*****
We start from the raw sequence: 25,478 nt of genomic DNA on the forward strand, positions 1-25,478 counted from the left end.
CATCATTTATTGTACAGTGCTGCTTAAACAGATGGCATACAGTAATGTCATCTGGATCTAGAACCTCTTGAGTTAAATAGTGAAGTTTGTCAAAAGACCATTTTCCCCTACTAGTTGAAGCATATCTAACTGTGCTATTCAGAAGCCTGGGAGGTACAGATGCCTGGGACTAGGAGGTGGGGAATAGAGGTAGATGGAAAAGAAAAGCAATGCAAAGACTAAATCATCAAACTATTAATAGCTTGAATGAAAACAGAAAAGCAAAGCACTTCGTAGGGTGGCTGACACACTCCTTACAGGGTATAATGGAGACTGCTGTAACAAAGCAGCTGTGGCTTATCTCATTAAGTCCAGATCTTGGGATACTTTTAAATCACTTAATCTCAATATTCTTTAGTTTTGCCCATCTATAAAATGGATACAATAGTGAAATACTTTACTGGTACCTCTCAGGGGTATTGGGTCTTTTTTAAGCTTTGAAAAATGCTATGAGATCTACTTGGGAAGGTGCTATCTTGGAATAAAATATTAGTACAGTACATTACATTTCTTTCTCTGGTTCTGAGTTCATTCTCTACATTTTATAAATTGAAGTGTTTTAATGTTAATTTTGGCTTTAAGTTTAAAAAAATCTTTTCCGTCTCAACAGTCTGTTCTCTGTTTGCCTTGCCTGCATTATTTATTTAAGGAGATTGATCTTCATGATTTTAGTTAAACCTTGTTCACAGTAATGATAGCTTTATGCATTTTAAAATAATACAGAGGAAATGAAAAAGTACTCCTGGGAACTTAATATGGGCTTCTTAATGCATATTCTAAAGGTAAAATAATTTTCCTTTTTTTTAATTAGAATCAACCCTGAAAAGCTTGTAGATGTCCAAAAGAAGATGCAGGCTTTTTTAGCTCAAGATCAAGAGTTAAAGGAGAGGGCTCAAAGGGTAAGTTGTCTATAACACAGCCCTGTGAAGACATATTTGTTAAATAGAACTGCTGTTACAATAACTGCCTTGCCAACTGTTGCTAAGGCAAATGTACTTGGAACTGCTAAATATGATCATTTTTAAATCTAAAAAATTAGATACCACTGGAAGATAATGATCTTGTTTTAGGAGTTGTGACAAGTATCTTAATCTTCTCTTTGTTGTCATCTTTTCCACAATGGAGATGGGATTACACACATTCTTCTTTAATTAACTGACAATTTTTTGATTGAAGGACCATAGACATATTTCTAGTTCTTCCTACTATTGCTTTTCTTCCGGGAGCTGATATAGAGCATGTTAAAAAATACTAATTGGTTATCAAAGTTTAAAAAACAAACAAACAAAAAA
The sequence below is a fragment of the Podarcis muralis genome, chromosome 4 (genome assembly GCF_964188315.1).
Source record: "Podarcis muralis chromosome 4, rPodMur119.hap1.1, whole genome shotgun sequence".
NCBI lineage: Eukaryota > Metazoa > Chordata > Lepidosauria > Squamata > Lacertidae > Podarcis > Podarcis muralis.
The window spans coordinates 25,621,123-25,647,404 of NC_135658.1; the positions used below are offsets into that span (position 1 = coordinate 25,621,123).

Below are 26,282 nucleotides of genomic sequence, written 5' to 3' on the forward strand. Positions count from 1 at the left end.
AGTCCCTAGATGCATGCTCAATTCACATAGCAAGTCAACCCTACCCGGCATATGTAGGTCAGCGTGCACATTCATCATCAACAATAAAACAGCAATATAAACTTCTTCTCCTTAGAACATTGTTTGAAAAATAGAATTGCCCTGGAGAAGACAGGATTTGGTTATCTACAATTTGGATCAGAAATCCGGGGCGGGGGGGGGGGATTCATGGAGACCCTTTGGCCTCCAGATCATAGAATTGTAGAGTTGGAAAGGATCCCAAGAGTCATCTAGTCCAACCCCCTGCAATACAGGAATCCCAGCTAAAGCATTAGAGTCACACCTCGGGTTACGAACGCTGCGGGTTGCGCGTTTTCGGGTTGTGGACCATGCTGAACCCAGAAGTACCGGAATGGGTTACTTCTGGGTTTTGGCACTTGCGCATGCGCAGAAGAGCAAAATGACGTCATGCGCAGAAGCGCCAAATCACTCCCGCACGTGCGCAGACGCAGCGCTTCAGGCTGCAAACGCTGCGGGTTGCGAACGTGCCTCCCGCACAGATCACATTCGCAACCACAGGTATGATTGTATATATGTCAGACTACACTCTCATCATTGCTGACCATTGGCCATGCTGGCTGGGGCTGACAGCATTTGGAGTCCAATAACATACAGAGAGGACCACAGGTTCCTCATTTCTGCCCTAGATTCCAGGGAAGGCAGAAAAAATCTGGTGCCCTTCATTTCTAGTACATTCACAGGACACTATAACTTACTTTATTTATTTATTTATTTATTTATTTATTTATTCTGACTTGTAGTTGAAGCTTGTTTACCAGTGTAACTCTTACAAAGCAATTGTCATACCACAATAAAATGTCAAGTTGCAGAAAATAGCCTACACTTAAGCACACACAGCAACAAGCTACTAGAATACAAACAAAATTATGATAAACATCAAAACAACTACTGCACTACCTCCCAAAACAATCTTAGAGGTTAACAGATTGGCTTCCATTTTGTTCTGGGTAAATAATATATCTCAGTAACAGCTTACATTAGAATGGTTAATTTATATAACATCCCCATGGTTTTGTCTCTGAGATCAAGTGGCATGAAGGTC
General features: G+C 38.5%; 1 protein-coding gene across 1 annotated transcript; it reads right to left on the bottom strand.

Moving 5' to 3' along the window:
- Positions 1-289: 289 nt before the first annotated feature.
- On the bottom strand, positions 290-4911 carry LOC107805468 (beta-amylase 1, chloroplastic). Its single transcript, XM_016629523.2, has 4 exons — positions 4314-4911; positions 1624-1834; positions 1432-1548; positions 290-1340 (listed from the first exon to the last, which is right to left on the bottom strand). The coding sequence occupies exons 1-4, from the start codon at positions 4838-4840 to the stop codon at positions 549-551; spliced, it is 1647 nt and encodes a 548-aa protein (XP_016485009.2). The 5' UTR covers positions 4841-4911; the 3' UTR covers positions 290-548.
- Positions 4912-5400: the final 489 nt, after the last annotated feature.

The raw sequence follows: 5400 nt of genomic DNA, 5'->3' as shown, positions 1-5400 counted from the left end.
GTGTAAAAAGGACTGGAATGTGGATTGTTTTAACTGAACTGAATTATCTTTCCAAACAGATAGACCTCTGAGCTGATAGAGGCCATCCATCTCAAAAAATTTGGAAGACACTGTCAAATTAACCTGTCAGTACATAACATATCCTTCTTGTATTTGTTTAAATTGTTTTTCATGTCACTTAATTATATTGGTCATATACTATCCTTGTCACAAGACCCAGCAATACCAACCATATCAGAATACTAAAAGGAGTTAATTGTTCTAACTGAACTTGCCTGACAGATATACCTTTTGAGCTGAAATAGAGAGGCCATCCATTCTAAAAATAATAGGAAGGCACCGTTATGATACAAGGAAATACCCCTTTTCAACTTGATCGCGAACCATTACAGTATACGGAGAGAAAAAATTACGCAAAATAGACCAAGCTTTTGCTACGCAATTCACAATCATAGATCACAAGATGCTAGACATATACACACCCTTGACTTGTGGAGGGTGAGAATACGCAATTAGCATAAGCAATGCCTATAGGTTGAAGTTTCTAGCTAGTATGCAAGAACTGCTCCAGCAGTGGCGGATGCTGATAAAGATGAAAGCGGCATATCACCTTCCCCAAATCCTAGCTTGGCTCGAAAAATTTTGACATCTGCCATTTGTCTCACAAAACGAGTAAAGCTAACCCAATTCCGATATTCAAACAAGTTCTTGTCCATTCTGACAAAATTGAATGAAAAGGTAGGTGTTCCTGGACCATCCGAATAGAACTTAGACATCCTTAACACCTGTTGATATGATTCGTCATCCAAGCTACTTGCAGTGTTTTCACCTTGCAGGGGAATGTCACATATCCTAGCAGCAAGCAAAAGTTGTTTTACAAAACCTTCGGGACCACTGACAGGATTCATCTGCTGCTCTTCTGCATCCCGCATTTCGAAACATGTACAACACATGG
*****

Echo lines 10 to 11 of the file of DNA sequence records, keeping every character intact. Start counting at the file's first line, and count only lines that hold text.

Moving 5' to 3' along the window:
- Positions 1-289: 289 nt before the first annotated feature.